Sex and decision-making Gr. 4 Gr. 7
    Contraception Gr. 4 Gr. 8
    Consent Gr. 4 Gr. 9
    Sexual orientation Gr. 4 Gr. 8
    Gender identity Gr. 4 Gr. 8
    Misconceptions relating to sexuality Gr. 3 Gr. 10
    Relationships and intimacy Gr. 1 Gr. 8
    Bias and stereotyping about sex Gr. 1 Gr. 12
    Sexual harassment Gr. 4 Gr. 9
    Body image issues Gr. 4 Gr. 7
    Mental illness Gr. 1 Gr. 11
    Social justice and diversity Gr. 1

    What Beyond Montessori School says: Subject areas are introduced in a manner which is age-appropriate. We kindly request that our parents have a conversation with the Directness about the curriculum.

    Approach:
    Mostly value-neutral

    By and large, we teach sex education free of any particular moral or ethical standpoint. We try not to impose any particular values or value systems (such as social, political, or ideological values) on our students when teaching sex and related issues.


    Fairly value-based

    Sex education is sometimes taught from a particular moral or ethical standpoint. Sometimes particular values or value systems (such as social, political, or ideological values) are invoked when teaching sex and related issues.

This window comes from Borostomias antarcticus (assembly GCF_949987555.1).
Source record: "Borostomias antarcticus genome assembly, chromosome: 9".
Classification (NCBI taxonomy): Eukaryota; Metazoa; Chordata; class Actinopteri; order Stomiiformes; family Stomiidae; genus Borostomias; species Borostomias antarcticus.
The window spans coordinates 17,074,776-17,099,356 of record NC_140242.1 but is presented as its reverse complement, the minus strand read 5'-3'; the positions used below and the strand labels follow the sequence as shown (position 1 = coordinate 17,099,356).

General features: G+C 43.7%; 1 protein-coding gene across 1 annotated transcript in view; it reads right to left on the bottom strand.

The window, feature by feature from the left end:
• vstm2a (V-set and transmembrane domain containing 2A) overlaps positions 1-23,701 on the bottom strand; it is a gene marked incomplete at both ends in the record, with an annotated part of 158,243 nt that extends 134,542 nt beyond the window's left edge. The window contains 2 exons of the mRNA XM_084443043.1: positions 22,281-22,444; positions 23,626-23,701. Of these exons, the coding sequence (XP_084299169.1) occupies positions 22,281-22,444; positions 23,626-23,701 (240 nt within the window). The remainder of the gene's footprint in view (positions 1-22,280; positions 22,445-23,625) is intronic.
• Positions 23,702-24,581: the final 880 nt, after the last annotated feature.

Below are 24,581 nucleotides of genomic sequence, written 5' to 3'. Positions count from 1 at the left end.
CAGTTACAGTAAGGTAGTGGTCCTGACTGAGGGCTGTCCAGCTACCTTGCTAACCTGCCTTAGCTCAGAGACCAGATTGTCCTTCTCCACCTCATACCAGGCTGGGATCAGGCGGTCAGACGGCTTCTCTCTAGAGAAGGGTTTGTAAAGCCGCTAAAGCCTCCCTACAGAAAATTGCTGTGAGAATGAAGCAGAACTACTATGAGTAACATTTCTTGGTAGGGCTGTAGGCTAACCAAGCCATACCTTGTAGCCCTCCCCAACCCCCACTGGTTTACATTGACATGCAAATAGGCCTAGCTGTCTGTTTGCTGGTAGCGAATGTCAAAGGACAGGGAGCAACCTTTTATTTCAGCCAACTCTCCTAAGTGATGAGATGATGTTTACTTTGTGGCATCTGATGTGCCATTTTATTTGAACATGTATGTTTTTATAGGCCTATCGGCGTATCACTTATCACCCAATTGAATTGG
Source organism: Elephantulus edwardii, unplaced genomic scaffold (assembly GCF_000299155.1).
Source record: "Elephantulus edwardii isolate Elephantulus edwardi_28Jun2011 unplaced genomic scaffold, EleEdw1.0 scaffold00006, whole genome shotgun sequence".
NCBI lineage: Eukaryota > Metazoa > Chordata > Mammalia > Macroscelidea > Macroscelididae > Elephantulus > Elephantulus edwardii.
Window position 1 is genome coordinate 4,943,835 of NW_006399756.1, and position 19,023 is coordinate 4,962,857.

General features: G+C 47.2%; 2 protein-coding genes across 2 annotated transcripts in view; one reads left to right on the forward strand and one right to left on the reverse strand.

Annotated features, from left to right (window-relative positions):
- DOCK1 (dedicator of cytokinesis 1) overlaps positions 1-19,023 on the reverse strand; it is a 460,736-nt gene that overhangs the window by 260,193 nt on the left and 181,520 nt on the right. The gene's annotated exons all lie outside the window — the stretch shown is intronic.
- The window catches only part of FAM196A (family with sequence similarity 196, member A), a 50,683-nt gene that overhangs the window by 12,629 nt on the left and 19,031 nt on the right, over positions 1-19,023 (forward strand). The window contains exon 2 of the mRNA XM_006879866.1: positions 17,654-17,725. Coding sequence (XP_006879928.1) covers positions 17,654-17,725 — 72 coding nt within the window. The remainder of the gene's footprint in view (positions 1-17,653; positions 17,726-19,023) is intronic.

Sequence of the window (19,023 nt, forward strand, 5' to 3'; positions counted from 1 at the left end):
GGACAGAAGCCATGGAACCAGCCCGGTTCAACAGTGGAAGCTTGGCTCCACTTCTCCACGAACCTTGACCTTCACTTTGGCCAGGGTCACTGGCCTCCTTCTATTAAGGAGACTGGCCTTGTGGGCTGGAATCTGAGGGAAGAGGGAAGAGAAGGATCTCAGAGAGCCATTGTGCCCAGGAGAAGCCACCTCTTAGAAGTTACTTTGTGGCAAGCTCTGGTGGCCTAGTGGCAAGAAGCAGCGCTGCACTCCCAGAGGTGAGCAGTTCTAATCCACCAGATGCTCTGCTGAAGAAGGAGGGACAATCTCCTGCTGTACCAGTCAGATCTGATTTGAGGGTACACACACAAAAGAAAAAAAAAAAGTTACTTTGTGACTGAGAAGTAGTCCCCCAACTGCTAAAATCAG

Traditional

    This includes a range of positions. A traditional approach might, for example, go as far as emphasizing the nuclear family and complete abstinence from sex before marriage. Alternatively, this approach might simply involve placing less emphasis on sex outside of the context of marriage and more emphasis on abstinence. Or finally, it might just involve focusing less on sex outside of the context of marriage.

    Progressive

    This might mean more emphasis is placed on the importance of such things as social equality, diversity, and choice in sex education.


    What Beyond Montessori School says: This information is not currently available.



    Montessori ApproachNon-orthodox

    CLASSROOM PRACTICES
    SCHOOL POLICIES: This information is not currently available.

    Whole-class lectures
    • Orthodox

      Whole-class lectures should never be given. Students learn best through small group lessons, interaction, and independent work.

    • Moderately orthodox

      Whole-class lectures should only be given occasionally (e.g., at the beginning of a term or unit). Students usually learn best through small group lessons, interaction, and independent work.

    • Moderately non-orthodox